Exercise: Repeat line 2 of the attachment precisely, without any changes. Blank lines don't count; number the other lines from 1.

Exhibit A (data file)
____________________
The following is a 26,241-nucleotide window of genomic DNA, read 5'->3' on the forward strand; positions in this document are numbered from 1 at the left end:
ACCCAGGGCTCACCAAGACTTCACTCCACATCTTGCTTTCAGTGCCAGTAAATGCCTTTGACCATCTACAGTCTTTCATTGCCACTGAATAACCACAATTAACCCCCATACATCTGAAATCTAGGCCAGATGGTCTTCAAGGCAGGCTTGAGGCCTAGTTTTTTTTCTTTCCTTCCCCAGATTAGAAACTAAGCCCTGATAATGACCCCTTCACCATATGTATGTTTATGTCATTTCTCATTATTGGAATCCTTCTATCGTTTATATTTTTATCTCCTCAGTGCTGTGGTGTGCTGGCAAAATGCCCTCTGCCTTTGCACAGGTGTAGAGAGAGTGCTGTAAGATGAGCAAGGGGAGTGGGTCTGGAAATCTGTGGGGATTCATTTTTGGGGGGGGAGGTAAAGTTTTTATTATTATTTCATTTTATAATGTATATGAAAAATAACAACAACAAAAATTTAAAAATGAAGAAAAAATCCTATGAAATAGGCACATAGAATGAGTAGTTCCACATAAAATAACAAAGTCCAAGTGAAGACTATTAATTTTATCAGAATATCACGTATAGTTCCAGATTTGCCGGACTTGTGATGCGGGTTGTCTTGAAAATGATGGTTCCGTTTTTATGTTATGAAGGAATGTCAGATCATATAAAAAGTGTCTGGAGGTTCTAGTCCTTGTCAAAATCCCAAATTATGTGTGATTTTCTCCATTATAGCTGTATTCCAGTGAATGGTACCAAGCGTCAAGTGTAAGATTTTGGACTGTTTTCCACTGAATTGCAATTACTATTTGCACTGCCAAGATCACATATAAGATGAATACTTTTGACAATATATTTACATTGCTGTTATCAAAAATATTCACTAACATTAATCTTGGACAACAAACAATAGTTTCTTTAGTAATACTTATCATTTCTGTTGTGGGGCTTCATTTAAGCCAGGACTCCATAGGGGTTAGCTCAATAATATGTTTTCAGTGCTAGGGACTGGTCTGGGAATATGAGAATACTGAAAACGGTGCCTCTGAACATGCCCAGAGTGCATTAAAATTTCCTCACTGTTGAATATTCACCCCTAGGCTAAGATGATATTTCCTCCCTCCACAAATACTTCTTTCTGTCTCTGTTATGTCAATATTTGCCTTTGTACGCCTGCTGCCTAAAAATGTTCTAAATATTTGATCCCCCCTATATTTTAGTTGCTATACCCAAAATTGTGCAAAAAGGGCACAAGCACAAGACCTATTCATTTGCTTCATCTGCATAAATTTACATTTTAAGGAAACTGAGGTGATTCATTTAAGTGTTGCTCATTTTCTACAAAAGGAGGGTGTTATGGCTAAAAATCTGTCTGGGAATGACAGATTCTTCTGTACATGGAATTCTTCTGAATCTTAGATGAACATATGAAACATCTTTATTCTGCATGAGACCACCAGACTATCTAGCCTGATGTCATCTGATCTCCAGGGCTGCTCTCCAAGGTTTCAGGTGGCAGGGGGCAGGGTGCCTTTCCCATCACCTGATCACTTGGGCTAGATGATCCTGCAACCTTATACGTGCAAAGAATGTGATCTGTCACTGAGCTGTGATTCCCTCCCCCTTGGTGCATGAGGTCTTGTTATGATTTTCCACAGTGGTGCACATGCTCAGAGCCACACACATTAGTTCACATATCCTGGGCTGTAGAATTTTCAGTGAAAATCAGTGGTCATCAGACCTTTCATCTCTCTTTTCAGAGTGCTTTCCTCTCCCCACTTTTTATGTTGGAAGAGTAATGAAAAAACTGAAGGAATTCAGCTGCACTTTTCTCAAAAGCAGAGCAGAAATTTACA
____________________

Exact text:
ACCCAGGGCTCACCAAGACTTCACTCCACATCTTGCTTTCAGTGCCAGTAAATGCCTTTGACCATCTACAGTCTTTCATTGCCACTGAATAACCACAATTAACCCCCATACATCTGAAATCTAGGCCAGATGGTCTTCAAGGCAGGCTTGAGGCCTAGTTTTTTTTCTTTCCTTCCCCAGATTAGAAACTAAGCCCTGATAATGACCCCTTCACCATATGTATGTTTATGTCATTTCTCATTATTGGAATCCTTCTATCGTTTATATTTTTATCTCCTCAGTGCTGTGGTGTGCTGGCAAAATGCCCTCTGCCTTTGCACAGGTGTAGAGAGAGTGCTGTAAGATGAGCAAGGGGAGTGGGTCTGGAAATCTGTGGGGATTCATTTTTGGGGGGGGAGGTAAAGTTTTTATTATTATTTCATTTTATAATGTATATGAAAAATAACAACAACAAAAATTTAAAAATGAAGAAAAAATCCTATGAAATAGGCACATAGAATGAGTAGTTCCACATAAAATAACAAAGTCCAAGTGAAGACTATTAATTTTATCAGAATATCACGTATAGTTCCAGATTTGCCGGACTTGTGATGCGGGTTGTCTTGAAAATGATGGTTCCGTTTTTATGTTATGAAGGAATGTCAGATCATATAAAAAGTGTCTGGAGGTTCTAGTCCTTGTCAAAATCCCAAATTATGTGTGATTTTCTCCATTATAGCTGTATTCCAGTGAATGGTACCAAGCGTCAAGTGTAAGATTTTGGACTGTTTTCCACTGAATTGCAATTACTATTTGCACTGCCAAGATCACATATAAGATGAATACTTTTGACAATATATTTACATTGCTGTTATCAAAAATATTCACTAACATTAATCTTGGACAACAAACAATAGTTTCTTTAGTAATACTTATCATTTCTGTTGTGGGGCTTCATTTAAGCCAGGACTCCATAGGGGTTAGCTCAATAATATGTTTTCAGTGCTAGGGACTGGTCTGGGAATATGAGAATACTGAAAACGGTGCCTCTGAACATGCCCAGAGTGCATTAAAATTTCCTCACTGTTGAATATTCACCCCTAGGCTAAGATGATATTTCCTCCCTCCACAAATACTTCTTTCTGTCTCTGTTATGTCAATATTTGCCTTTGTACGCCTGCTGCCTAAAAATGTTCTAAATATTTGATCCCCCCTATATTTTAGTTGCTATACCCAAAATTGTGCAAAAAGGGCACAAGCACAAGACCTATTCATTTGCTTCATCTGCATAAATTTACATTTTAAGGAAACTGAGGTGATTCATTTAAGTGTTGCTCATTTTCTACAAAAGGAGGGTGTTATGGCTAAAAATCTGTCTGGGAATGACAGATTCTTCTGTACATGGAATTCTTCTGAATCTTAGATGAACATATGAAACATCTTTATTCTGCATGAGACCACCAGACTATCTAGCCTGATGTCATCTGATCTCCAGGGCTGCTCTCCAAGGTTTCAGGTGGCAGGGGGCAGGGTGCCTTTCCCATCACCTGATCACTTGGGCTAGATGATCCTGCAACCTTATACGTGCAAAGAATGTGATCTGTCACTGAGCTGTGATTCCCTCCCCCTTGGTGCATGAGGTCTTGTTATGATTTTCCACAGTGGTGCACATGCTCAGAGCCACACACATTAGTTCACATATCCTGGGCTGTAGAATTTTCAGTGAAAATCAGTGGTCATCAGACCTTTCATCTCTCTTTTCAGAGTGCTTTCCTCTCCCCACTTTTTATGTTGGAAGAGTAATGAAAAAACTGAAGGAATTCAGCTGCACTTTTCTCAAAAGCAGAGCAGAAATTTACA